But please know that this is not this is not a moment in time for us. This is a major strategic initiative on how we're going to function moving forward. So we're being thoughtful about collecting data, getting information, so that when we do act, we're acting in a way that is transformational and really changes who we are and how we create a more inclusive environment.

TS: President Standifird, obviously, there's a lot of uncertainty with the rest of this semester, right? Because nobody knows what it's gonna look like a month from now or even a week from now. How do you as a university president navigate all that it might require you to make have some very fast decision making?

SS: So, flexibility has been the theme of the year and other two things that have been really interesting about this current environment. I've long maintained that if you want to really understand the true nature of an organization, watch how you operate in a crisis.

And boy, I was excited to be here when I first joined a few months ago, [and] I'm even more excited today, because I've watched my colleagues operate in crisis and they're amazing. Their passion for the success of our students and for each other is remarkable. And that's the core right? As long as we remain focused on the health and well being success of our students and of each other, we'll get through this fine and be flexible.

The other thing that I've been really pushing on campus that I think is something for all of us to remember is the term I use is survive and then thrive. It's not just getting through this moment, it's getting through this moment in a way that prepares us to be long-term successful as well. And so we're being very thoughtful about we're navigating the crisis. We're dealing with the issues, but we're also making investments on how to continue to move the university forward.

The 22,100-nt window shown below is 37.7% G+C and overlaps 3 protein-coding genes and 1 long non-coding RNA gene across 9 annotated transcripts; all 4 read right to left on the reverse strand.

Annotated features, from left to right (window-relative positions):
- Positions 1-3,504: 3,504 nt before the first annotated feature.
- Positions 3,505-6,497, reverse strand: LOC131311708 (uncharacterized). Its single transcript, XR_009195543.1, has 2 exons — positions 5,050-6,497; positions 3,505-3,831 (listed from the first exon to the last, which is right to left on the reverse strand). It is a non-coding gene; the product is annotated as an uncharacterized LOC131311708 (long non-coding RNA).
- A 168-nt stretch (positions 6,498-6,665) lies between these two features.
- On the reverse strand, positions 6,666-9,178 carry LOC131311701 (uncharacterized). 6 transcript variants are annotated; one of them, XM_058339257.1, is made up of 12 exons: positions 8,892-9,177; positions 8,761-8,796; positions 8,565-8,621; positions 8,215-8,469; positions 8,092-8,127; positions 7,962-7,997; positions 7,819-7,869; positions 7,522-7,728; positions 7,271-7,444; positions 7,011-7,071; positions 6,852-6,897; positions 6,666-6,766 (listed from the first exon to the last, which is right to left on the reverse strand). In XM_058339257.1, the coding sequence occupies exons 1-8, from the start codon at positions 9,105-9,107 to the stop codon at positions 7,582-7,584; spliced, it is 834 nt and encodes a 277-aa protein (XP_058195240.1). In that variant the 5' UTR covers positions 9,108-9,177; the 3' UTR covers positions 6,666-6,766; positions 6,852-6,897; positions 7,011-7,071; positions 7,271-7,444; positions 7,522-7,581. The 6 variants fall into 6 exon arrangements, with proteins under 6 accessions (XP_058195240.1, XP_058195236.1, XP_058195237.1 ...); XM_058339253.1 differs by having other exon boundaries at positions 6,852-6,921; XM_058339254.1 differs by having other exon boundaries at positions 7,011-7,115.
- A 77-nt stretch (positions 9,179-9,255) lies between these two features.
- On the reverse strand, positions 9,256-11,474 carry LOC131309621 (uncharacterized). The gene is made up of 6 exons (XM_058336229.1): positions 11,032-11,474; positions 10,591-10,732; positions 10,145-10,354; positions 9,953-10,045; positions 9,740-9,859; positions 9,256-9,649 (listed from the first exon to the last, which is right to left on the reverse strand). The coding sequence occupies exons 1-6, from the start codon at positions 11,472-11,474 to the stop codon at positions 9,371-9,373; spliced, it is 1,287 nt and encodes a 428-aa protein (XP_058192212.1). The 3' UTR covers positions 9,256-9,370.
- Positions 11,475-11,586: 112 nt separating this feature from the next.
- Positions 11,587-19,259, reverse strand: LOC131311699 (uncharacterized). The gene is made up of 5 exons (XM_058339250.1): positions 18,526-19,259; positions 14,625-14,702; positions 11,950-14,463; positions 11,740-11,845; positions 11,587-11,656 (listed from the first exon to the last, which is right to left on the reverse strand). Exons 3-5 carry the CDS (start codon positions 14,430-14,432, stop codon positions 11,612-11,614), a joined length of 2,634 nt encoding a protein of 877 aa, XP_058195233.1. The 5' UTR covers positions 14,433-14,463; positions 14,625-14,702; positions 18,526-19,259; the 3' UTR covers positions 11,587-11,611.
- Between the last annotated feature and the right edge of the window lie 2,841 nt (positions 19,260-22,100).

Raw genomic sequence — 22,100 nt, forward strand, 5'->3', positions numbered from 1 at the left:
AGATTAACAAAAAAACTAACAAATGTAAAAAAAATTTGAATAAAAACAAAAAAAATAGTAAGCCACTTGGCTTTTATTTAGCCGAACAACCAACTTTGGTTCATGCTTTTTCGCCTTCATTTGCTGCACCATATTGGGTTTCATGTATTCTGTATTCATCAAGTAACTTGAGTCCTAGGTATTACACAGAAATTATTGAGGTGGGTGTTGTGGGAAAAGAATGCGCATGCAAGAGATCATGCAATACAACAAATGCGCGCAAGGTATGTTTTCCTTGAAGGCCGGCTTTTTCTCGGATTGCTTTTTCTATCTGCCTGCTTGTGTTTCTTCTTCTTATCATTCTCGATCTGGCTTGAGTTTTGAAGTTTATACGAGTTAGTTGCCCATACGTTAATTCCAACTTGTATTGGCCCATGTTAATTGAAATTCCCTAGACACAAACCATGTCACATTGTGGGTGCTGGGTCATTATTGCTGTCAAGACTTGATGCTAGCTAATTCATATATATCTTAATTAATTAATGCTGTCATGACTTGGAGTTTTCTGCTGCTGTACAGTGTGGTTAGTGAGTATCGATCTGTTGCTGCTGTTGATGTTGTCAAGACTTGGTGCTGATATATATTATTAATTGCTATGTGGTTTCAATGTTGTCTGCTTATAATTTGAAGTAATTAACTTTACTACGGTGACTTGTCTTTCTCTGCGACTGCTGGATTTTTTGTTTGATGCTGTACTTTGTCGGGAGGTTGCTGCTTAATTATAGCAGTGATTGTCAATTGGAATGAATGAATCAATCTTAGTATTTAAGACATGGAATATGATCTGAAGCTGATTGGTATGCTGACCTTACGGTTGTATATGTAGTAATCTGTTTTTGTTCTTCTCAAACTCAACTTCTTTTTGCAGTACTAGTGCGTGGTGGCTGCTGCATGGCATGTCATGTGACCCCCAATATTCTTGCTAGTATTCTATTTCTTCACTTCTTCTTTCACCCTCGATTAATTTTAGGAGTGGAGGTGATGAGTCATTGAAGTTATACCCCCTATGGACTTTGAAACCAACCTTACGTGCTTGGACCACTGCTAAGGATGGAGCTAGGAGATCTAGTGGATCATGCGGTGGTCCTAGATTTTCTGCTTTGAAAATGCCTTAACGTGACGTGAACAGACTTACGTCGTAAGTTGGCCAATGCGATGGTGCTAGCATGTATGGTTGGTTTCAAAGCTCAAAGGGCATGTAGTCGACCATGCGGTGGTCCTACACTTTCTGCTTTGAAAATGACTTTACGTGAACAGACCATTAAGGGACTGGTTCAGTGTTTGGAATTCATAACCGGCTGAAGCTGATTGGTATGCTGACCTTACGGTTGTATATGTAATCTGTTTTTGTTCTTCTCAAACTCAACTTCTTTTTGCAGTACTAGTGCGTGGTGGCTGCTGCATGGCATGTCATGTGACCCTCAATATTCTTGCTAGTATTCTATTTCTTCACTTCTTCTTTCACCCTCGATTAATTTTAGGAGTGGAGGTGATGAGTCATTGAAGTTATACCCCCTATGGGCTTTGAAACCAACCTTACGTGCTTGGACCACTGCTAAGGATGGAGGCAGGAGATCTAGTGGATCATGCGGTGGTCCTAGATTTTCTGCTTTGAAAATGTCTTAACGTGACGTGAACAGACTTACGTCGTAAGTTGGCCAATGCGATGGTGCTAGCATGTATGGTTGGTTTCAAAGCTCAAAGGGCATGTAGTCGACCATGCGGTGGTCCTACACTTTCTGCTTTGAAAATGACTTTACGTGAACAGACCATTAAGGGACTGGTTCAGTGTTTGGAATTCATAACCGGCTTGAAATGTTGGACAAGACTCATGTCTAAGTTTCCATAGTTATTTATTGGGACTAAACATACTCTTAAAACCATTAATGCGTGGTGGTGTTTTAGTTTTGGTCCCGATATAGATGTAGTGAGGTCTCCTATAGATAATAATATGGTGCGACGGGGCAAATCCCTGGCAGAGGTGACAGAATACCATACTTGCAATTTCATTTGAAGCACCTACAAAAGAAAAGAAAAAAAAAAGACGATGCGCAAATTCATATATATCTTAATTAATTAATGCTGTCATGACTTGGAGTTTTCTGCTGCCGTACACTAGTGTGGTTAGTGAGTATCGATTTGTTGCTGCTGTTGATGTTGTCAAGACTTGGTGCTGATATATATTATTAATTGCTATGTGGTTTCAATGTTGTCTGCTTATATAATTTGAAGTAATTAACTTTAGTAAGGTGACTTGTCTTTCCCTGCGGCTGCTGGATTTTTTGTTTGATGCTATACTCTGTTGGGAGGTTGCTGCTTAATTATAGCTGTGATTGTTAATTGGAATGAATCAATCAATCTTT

TS: And just just before I wrap up here, I'll just give you an open mic. Is there anything that you want to tell the Peoria community? I know you're still a relatively new arrival here. Anything that you would want them to know or tell them that maybe we haven't heard yet?

SS: I've just got to say, I'm absolutely thrilled to be part of this community. You know, we've actually talked about how in our community, I think we now have closer friends here in Peoria than we did after five years in a previous community. So it's a really embracing community. And I just want to say thank you to everyone for really stepping forward and helping us feel welcomed.

The only thing I'll mention is I think it's really important in this highly contentious environment that we're all navigating, is that we we remain patient and kind with one another. And as we all try to navigate through this crisis, just remember that we're all working through this as partners, and excited to be part of this community and excited to work with the community to figure out how to not just survive, but to thrive long term.

TS: Absolutely, and President Standifird, I'll wrap up there. I'll just say, welcome to Peoria and hope we get to talk again soon.

SS: Looking forward to it. Thank you so much.